Whether or not we have any religious interest, most people in the UK look forward to Easter for a variety of reasons. Perhaps the main one is the chance of a really long weekend – although more and more businesses work on Good Friday, having the weekend wedged between Bank Holidays makes for a four-day break for many, which can’t be bad.
And then, of course, there’s the chocolate. Those Easter eggs that have been so effectively filling the spaces on the supermarket shelves left by recent stock-piling. Personally, I can’t see the point of them – although the bright wrappers are pretty, a decent slab of chocolate is far more cost-effective.
I think a third reason is that Easter’s traditional meaning of renewal and resurrection has filtered through and become caught up with other, non-religious seasonal associations: we hope for a sunny weekend as a first taste of the summer to come, as an excuse to dress up in our summer clothes again and get out and socialise. In the past, we might have donned our Easter bonnet – “with all the frills upon it”, hopefully a new bonnet, but, if not, at least refurbished with new ribbons and trimmings – and joined the Easter parade.
I always think of those bonnets when I see the pink frills and flounces of prunus blossom at this time of year.
Of course this year we’re all in lockdown and there were no parades. But we have had some lovely weather, even if today’s bank holiday morning is not quite so bright, at least outside my window.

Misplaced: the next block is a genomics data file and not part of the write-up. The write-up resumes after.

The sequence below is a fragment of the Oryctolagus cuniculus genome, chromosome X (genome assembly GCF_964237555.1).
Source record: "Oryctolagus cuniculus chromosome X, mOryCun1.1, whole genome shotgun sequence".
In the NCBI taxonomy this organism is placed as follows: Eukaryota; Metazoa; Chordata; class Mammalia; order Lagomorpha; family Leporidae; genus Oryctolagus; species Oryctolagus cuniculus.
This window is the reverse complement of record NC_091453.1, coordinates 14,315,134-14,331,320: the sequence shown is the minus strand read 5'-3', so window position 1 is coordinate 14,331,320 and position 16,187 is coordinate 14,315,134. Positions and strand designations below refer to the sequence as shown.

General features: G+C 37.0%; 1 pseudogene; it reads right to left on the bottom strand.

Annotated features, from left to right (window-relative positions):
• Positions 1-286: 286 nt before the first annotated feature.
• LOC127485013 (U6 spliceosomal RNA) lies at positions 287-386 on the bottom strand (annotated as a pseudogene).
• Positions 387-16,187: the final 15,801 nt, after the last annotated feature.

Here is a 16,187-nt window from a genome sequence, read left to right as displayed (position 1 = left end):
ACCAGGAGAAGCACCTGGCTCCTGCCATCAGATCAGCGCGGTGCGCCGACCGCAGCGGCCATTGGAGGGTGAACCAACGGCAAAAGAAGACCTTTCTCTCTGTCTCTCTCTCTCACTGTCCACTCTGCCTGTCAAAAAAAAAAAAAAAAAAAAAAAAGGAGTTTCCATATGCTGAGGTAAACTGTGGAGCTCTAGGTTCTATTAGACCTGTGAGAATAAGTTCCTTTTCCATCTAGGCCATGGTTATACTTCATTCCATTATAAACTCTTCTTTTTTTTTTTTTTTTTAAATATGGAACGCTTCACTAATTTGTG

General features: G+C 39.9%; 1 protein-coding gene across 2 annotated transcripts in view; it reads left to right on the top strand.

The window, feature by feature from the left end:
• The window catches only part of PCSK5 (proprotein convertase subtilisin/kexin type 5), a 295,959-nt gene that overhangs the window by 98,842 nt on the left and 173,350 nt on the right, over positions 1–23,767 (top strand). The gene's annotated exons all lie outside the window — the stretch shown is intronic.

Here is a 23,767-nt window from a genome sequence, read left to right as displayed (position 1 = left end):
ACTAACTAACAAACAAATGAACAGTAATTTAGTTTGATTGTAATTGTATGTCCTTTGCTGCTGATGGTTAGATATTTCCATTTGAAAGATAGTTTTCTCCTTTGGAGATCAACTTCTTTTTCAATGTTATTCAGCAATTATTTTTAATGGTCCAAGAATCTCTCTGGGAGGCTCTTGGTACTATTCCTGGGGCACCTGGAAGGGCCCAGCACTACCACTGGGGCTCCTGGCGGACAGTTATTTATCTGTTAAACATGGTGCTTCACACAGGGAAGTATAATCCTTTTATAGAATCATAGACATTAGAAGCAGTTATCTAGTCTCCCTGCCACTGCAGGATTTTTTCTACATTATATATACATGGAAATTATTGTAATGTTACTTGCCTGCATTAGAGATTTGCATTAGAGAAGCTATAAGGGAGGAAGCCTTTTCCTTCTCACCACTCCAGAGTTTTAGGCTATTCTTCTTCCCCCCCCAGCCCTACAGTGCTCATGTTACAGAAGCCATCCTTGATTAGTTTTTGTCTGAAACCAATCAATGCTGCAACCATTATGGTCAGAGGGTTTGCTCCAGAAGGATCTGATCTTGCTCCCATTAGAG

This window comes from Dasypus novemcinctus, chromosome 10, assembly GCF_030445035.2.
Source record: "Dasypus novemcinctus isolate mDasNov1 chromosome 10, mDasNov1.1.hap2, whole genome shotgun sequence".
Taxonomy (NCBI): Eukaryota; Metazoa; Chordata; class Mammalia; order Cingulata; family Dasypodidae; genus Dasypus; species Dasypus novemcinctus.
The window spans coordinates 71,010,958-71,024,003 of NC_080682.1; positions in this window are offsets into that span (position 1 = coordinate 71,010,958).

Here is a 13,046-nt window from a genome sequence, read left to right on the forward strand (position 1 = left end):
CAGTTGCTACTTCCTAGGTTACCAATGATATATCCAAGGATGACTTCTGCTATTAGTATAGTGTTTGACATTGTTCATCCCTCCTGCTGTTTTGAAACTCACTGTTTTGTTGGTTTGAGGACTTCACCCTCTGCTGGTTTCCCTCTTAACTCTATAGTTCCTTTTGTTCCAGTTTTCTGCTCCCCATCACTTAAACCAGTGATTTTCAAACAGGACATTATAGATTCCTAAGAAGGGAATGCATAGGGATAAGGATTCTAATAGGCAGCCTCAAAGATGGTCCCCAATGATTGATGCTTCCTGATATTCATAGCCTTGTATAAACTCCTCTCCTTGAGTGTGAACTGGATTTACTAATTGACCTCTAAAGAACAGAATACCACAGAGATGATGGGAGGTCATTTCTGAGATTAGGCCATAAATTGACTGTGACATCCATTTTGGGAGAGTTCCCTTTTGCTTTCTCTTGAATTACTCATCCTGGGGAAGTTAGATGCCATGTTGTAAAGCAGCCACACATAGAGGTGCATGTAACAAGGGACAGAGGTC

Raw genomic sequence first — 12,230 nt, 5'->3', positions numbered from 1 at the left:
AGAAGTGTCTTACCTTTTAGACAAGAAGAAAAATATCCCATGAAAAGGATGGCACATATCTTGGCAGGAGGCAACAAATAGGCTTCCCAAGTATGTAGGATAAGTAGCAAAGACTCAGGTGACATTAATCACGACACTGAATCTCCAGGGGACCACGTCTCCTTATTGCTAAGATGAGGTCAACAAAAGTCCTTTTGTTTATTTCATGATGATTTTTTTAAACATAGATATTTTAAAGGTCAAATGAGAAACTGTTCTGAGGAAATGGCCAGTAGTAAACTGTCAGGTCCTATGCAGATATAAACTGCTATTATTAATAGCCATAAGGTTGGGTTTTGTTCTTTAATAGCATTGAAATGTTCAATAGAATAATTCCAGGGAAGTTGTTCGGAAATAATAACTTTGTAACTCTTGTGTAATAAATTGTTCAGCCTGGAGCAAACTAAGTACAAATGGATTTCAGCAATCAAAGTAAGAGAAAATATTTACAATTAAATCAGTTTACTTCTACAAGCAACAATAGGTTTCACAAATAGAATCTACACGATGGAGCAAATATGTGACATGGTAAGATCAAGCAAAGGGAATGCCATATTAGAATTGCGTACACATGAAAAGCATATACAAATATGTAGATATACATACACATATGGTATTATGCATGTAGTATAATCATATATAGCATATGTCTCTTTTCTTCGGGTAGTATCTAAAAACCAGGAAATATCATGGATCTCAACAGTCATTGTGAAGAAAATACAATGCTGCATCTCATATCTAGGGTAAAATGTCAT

No doubt it’s clear from my last few posts that I’ve been thinking about the lockdown quite a lot, and about how it is affecting behaviours and attitudes. And it occurred to me a couple of weeks ago that the new Easter fashion might well be:
social distance crinolines
accessorised by leper bells
There was no sign of either on my Easter walk yesterday. But the daffodils had decked themselves in white – the correct liturgical colour for Eastertide. (Moving on from the Lenten purple of the primulas that open this piece.)
The sun is already beginning to break through and I think it will be another lovely sunny afternoon, so here’s an early draft of a poem based on observations at the supermarket last week.
The sunshine’s here to stay, it seems;
like it or not, so are we. No holidays;
no city weekend break; no reason
to show off new summer outfits.
Our outings are restricted, now,
to supermarket trips. While older ladies
strut the aisles in chiffon frocks and heels,
young girls wear skimpy tops and shorts,
bare legs and sandals. Only the cashier
seems to have missed the memo: she wears
sparkly winter gloves. Face masks
are not yet de rigueur.